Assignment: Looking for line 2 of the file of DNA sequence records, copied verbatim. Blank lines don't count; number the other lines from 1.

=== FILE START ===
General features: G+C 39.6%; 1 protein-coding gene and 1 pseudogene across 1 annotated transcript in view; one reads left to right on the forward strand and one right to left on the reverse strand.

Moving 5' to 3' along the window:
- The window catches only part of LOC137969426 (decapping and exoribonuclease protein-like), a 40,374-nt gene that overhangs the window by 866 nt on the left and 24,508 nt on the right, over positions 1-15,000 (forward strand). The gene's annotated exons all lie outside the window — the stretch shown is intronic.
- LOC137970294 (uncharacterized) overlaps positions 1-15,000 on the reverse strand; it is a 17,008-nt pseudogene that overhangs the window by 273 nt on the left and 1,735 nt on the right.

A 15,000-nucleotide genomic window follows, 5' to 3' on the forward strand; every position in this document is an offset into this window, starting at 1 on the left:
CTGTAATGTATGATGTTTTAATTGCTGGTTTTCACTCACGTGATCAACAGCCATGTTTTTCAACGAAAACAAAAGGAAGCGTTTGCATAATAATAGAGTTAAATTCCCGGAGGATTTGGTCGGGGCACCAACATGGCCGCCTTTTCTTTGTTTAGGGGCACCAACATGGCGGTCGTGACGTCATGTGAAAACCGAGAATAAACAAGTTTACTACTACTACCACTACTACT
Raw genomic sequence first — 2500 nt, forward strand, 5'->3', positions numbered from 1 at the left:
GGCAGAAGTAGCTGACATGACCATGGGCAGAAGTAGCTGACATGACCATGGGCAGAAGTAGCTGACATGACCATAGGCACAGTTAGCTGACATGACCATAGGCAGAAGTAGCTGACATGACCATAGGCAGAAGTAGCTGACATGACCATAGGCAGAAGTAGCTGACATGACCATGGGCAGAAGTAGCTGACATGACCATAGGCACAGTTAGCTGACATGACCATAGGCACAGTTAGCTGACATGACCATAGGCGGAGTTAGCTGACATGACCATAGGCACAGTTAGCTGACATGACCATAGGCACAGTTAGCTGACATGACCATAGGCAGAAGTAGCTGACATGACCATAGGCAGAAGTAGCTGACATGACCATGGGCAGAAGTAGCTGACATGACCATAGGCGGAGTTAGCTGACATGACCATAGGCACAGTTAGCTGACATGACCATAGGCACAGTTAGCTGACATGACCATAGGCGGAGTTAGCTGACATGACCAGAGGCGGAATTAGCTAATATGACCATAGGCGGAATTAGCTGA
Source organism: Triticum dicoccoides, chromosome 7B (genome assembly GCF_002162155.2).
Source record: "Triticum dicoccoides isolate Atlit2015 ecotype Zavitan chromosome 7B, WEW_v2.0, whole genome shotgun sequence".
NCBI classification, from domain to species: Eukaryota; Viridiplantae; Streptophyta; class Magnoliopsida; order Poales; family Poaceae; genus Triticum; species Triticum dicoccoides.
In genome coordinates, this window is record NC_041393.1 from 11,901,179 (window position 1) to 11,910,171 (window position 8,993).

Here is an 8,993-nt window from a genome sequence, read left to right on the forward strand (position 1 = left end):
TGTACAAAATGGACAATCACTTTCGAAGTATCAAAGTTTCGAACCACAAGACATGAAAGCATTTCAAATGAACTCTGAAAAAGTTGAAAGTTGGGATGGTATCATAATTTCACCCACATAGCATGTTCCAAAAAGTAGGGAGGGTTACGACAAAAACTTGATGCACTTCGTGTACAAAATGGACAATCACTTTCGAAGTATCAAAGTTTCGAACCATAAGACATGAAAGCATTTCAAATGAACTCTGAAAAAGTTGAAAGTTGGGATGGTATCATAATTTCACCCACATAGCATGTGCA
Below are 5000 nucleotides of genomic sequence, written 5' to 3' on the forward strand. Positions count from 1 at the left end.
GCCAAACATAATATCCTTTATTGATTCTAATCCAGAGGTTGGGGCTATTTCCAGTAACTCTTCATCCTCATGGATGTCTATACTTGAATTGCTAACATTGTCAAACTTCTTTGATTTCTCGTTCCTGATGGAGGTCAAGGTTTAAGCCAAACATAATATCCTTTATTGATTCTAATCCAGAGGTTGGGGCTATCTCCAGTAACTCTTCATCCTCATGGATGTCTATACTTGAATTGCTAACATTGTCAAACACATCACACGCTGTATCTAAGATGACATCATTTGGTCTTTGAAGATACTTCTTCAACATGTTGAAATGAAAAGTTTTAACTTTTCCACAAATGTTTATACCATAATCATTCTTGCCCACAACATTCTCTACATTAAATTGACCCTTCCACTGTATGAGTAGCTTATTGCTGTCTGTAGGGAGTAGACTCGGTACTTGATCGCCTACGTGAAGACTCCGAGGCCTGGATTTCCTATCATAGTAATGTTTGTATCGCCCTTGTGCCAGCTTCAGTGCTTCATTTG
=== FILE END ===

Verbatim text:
Moving 5' to 3' along the window: